moving the first and second inkjet heads relative to the substrate in a z-direction of the substrate, wherein the step of moving the first and second inkjet heads relative to the substrate in a z-direction of the substrate, for each of the plurality of layers, includes the step of:
moving the print bed by a predetermined distance in a direction away from the first and second inkjet heads after the droplets are deposited on the surface of the substrate, wherein the predetermined distance is the deposit depth of the droplets in that layer.
11. The method as recited in claim 9, wherein the exposing step comprises flood exposure of the entire substrate to UV radiation.
12. The method as recited in claim 9, wherein the first and second inkjet heads are piezoelectric inkjet heads that are capable of delivering droplets having a volume of approximately 500-2000 femtoliters.
13. The method as recited in claim 9, wherein the hydrophobic polymer of the mixture deposited by the second inkjet head includes poly(tetrahydropyranyl methacrylate) (PTHPMA).
14. The method as recited in claim 13, wherein the first material deposited by the first inkjet head includes a hydrophobic composition selected from a group consisting of polystyrene, polyisobutylene, and combinations thereof.
15. The method as recited in claim 14, wherein the photoacid generator of the mixture deposited by the second inkjet head includes triphenylsulfonium hexafluorotriflate.
16. A substrate body having one or more microfluidic channels fabricated therein made by the method as recited in claim 9, wherein a concatenation of the second pattern of each respective one of the plurality of layers defines the one or more microfluidic channels.
17. A computer program product for fabricating one or more microfluidic channels in a substrate body, the computer program product comprising:
a computer readable storage medium having computer readable program code embodied therewith, the computer readable program code when executed by a processor in a digital computing device causes a three-dimensional inkjet printing unit to perform the steps of:
directing a stream of droplets of a first material from a first inkjet head of the three-dimensional inkjet printing unit at a surface of a substrate, wherein the first material is hydrophobic;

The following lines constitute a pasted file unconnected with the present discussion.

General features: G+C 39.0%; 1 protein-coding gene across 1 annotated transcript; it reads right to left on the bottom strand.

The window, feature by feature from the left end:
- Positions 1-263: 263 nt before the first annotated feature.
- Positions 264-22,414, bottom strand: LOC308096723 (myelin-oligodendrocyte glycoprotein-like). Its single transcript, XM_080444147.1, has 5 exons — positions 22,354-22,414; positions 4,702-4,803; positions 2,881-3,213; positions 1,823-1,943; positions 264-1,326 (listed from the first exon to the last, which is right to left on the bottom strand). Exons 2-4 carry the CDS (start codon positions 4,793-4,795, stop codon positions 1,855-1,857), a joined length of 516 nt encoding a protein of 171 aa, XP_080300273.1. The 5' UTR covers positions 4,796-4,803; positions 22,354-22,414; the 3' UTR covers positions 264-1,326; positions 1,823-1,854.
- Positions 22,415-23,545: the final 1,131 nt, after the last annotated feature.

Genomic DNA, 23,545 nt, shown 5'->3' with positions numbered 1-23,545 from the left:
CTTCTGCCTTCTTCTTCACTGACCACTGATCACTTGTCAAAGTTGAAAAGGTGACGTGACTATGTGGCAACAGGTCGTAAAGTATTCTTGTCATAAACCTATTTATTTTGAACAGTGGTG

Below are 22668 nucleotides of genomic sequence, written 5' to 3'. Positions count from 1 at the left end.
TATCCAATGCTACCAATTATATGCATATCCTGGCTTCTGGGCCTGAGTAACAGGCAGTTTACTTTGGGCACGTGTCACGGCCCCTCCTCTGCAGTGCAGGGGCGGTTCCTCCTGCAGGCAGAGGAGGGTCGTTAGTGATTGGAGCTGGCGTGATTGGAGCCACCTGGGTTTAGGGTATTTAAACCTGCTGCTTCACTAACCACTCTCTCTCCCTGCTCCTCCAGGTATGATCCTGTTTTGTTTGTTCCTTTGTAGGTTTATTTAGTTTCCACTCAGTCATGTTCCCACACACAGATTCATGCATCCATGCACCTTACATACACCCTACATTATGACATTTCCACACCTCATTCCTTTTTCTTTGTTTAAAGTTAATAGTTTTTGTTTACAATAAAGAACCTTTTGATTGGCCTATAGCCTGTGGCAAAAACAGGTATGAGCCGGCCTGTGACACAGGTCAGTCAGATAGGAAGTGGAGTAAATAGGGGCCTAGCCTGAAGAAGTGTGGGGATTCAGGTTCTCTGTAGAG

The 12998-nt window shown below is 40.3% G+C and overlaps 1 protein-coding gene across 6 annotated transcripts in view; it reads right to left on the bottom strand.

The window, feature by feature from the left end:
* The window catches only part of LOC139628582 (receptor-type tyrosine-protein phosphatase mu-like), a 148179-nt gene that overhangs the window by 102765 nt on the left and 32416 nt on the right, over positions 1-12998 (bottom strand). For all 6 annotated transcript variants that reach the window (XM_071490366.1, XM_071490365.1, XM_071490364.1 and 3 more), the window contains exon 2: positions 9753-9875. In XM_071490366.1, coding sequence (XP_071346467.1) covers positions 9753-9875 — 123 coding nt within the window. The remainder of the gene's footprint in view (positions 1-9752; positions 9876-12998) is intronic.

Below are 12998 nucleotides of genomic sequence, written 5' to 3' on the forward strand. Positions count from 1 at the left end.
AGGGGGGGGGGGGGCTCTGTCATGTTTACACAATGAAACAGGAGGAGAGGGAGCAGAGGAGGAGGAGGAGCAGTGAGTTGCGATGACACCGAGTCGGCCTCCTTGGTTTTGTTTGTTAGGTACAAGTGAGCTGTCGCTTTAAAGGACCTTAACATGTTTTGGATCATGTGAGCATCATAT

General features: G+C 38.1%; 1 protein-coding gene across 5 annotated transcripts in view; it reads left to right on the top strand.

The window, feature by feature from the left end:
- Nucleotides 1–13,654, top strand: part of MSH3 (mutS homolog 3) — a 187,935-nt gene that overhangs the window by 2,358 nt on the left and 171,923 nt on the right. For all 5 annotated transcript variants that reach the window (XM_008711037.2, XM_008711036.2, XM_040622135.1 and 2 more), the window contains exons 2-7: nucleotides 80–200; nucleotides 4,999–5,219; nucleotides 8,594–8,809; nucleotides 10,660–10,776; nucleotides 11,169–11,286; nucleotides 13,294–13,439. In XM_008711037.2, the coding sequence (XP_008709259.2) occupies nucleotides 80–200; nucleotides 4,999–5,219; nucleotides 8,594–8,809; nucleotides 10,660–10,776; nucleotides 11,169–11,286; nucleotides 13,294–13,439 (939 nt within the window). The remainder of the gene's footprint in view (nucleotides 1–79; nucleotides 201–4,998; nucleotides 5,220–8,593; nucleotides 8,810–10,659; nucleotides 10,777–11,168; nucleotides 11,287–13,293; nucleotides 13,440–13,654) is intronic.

directing a stream of droplets of a second material from a second inkjet head of the three-dimensional inkjet printing unit at the surface of the substrate, wherein the second material is a mixture of a hydrophobic polymer and a photoacid generator, and wherein the hydrophobic polymer contains a hydrolyzable group and hydrolyzes to form a hydrophilic material;
moving the first and second inkjet heads relative to the substrate in an x-y plane of the substrate, wherein the step of moving the first and second inkjet heads relative to the substrate in the x-y plane of the substrate, for each of a plurality of layers in a layer-by-layer fabrication of the one or more microfluidic channels on the substrate, includes the steps of:
moving the first inkjet head relative to the substrate so as to deposit droplets of the hydrophobic material on the surface of the substrate in first pattern lying outside a two-dimensional layout of the one or more microfluidic channels; and
moving the second inkjet head relative to the substrate so as to deposit droplets of the mixture on the surface of the substrate in a second pattern lying inside the two-dimensional layout of the one or more microfluidic channels.
18. The computer program product as recited in claim 17, wherein the computer readable program code when executed by a processor in the digital computing device causes the three-dimensional inkjet printing unit to further perform the step of:
moving the first and second inkjet heads relative to the substrate in a z-direction of the substrate, wherein the step of moving the first and second inkjet heads relative to the substrate in a z-direction of the substrate, for each of the plurality of layers, includes the step of:
moving the print bed by a predetermined distance in a direction away from the first and second inkjet heads after the droplets are deposited on the surface of the substrate, wherein the predetermined distance is the deposit depth of the droplets in that layer.
19. The computer program product as recited in claim 17, wherein the computer readable program code when executed by a processor in the digital computing device causes the three-dimensional inkjet printing unit to further perform the step of:
flood exposing the substrate having the plurality of layers deposited thereon to UV light to render the hydrophobic polymer hydrophilic, wherein the UV light during this flood exposure of the substrate penetrates all of the plurality of layers to a sufficient extent to release acid from the photoacid generator which hydrolyzes the hydrophobic polymer to form the hydrophilic material.
20. The computer program product as recited in claim 17, wherein the computer readable program code when executed by a processor in the digital computing device causes the digital computing device to perform the step of:
developing the two-dimensional layout of the one or more microfluidic channels based on a three-dimensional representation of the one or more microfluidic channels.